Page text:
Sieb did not fight the Water Hole's last one neither. Bob Sieb is a bastard and really did not know the origin ofhis birth but he was El Pesca, Pisces like Jaime or my mother, not Leo the Lion like he said that time we met Bowman on the Pecos. Maybe he had the heart of Leo or fire out of something as does this story teller, but he was a fish, all right, like we all begin to see. His eyes bulged. He had left our cantina but when the rain hit the earth he got lonely for us, strung up that big stud. Time for him to swim back down stream, and when we was not there, he went for the ocean, El Golfo De Mexico. See that beach, said him like his Scorpio brothers. Took him more time than them getting there, but he headed downstream more than he headed up, and plus adventures he got there.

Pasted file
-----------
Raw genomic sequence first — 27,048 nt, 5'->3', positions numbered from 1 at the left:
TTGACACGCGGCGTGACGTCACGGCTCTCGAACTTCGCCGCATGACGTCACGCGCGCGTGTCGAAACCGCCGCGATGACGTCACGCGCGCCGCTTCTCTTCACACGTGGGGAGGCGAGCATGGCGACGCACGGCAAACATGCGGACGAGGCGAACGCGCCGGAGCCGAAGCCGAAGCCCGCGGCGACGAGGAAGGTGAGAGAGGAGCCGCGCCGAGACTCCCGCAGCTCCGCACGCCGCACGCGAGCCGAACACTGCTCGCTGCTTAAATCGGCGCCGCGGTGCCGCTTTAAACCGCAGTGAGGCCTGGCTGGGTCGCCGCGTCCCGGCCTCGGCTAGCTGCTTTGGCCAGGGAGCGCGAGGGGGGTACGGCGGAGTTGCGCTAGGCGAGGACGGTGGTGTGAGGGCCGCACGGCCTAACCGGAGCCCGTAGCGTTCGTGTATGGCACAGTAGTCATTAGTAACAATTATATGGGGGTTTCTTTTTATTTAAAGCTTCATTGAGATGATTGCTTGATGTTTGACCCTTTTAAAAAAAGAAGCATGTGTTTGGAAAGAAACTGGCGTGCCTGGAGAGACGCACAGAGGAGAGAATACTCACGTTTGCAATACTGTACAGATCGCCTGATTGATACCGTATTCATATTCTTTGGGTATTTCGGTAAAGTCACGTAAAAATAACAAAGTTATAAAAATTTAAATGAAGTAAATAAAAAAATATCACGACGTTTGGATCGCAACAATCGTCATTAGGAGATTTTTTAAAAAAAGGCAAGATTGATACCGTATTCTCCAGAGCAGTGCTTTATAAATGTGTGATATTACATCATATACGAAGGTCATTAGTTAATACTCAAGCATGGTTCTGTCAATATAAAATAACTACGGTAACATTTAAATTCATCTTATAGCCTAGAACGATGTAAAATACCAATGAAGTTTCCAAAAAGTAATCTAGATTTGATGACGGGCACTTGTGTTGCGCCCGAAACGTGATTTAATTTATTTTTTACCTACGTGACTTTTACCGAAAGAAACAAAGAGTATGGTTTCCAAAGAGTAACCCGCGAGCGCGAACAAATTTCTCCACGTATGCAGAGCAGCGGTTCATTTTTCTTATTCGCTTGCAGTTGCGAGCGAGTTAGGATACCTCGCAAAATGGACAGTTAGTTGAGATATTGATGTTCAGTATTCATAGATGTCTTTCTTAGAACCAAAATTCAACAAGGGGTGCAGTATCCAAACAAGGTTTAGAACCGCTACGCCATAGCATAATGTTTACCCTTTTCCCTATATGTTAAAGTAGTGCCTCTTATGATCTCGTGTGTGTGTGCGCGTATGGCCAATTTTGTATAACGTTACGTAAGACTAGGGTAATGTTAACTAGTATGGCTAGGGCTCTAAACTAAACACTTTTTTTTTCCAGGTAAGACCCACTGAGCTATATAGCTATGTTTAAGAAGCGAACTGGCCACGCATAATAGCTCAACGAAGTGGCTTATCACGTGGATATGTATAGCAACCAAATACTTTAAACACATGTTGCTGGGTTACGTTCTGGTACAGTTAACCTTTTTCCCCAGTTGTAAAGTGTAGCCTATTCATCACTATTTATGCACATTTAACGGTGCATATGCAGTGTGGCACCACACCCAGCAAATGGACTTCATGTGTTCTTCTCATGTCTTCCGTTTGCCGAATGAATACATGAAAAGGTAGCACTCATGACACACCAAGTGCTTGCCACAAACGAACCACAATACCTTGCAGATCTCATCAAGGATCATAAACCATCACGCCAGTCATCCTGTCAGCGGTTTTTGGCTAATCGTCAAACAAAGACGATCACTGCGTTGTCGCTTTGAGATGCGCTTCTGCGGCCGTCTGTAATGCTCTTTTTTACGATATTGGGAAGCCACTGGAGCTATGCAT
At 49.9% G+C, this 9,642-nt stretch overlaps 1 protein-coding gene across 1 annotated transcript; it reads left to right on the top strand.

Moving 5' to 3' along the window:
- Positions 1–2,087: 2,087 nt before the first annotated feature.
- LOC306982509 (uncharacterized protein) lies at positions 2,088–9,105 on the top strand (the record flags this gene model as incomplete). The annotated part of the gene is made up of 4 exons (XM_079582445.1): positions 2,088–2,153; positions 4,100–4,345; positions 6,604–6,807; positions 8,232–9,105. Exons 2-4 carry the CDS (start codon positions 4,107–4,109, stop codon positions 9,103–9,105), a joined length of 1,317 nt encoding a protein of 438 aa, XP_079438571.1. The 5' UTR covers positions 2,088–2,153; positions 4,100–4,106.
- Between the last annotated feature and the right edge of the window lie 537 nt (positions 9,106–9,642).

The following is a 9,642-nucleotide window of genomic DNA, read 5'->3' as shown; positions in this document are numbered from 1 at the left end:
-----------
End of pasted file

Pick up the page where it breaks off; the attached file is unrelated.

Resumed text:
Tall man in them hard days, six two, and bespectacled, he wore these spectacles most the time, a easy to identify outlaw, he moved on the clumsy side. He read books. He knew the bible pretty good and in Del Rio or some little Texas border town he met this bunch of traveling Christians when he was drunk. He got tangled with this widow among their lot. There was a clamering tent meeting in session and Sieb and her holding hands and he seen a fat sheriff and his deputy laying a evil eye on him and he said to his lady friend he was a changed man. I feel it! Oh, I feel it, said he, and hit the dust and he hurt hisseif on the one gun he had not give to his lady, gun in his gut, so he come back up and took to the stage instead. Told all the folk he felt it and was going to tell'em about it, and the preacher was up there in the first place did not like that one bit, nosir. I feel it, oh Lord, save me for I have sinned! Oh Lord, my name is Jeremiah Judgeson, said Sieb. My name is Jeremiah Judgeson, it is, and I have took money from my poor father's savings, way back in New York, halalujah, and I have abscounded from my good home and played cards and I got drunk and seen naked women! Oh, Lord, I do feel it, I am back in your arms and oh how I shall prove it by reciting the entire bible right now, by God! I am going to start with Adam and Eve, too! Yeah, Lord, it was you made all this world in seven days, it was you, Lord! Down on your knees, my son, shouted the preacher. Sieb twirled and stomped and clapped and shouted down the preacher and recited the bible, and the people wailed and the sheriff was a unhappy sort of man and seen the chance going and so come up on the stage with his deputy. Get down, on your knees, cried the preacher. Stage was a old rotted thing you had to set up and hang together with leather hinges ever time there was a new tent meeting, good for a skinny preacher and maybe with a little kid getting hisself baptised but the sheriff was pretty big and busted a couple boards at the end and stuck his leg in and offset the whole affair. Lantern poured cross the stage, give the preacher a hot foot but Bob Sieb was clumsy but jumpy when he had to be, kicked the teeth out of the deputy that was doing a lunge over the rolling preacher, leaped from the fiery stage atop bodies as the sheriff begin to shoot and the tent to burn and the people to tear the whole thing apart. The sheriff tried shooting before getting his fat leg out and fire whipped around him, only man to not get away, as even the hot footed preacher and deputy got away with the crowd, and Bob Sieb, that ripped out the opposing end of that tent. Sieb hid along the river till he could steal his stud back from his dissappointed lady, as it and his guns was in her care, and that is how he got to Brownsville and Padre and sneaked up the beach eating jackrabbit and met Texas Gang when he had only one forty-five and no more bullets to be tossed in for his share in the last stand.